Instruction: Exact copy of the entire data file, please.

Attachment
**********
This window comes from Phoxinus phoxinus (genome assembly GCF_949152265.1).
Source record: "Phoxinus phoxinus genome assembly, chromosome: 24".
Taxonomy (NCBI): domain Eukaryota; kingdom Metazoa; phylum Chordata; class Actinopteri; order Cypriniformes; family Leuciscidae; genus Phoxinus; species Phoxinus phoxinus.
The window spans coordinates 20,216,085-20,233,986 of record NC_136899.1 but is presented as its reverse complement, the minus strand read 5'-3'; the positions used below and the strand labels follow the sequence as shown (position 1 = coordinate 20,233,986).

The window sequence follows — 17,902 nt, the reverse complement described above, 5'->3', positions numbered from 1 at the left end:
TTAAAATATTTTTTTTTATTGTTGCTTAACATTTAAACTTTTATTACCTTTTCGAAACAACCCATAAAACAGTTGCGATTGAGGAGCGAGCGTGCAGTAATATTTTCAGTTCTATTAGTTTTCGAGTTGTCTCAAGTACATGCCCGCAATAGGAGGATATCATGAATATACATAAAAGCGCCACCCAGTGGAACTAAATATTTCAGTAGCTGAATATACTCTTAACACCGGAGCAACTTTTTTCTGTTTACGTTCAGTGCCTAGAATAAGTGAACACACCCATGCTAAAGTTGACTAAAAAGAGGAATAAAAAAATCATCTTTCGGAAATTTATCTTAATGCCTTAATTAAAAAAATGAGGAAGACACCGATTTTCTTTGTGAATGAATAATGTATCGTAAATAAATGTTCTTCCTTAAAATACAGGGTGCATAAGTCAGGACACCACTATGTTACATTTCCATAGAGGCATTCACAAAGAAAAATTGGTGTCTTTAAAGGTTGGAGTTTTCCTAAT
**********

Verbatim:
This window comes from Phoxinus phoxinus (genome assembly GCF_949152265.1).
Source record: "Phoxinus phoxinus genome assembly, chromosome: 24".
Taxonomy (NCBI): domain Eukaryota; kingdom Metazoa; phylum Chordata; class Actinopteri; order Cypriniformes; family Leuciscidae; genus Phoxinus; species Phoxinus phoxinus.
The window spans coordinates 20,216,085-20,233,986 of record NC_136899.1 but is presented as its reverse complement, the minus strand read 5'-3'; the positions used below and the strand labels follow the sequence as shown (position 1 = coordinate 20,233,986).

The window sequence follows — 17,902 nt, the reverse complement described above, 5'->3', positions numbered from 1 at the left end:
TTAAAATATTTTTTTTTATTGTTGCTTAACATTTAAACTTTTATTACCTTTTCGAAACAACCCATAAAACAGTTGCGATTGAGGAGCGAGCGTGCAGTAATATTTTCAGTTCTATTAGTTTTCGAGTTGTCTCAAGTACATGCCCGCAATAGGAGGATATCATGAATATACATAAAAGCGCCACCCAGTGGAACTAAATATTTCAGTAGCTGAATATACTCTTAACACCGGAGCAACTTTTTTCTGTTTACGTTCAGTGCCTAGAATAAGTGAACACACCCATGCTAAAGTTGACTAAAAAGAGGAATAAAAAAATCATCTTTCGGAAATTTATCTTAATGCCTTAATTAAAAAAATGAGGAAGACACCGATTTTCTTTGTGAATGAATAATGTATCGTAAATAAATGTTCTTCCTTAAAATACAGGGTGCATAAGTCAGGACACCACTATGTTACATTTCCATAGAGGCATTCACAAAGAAAAATTGGTGTCTTTAAAGGTTGGAGTTTTCCTAAT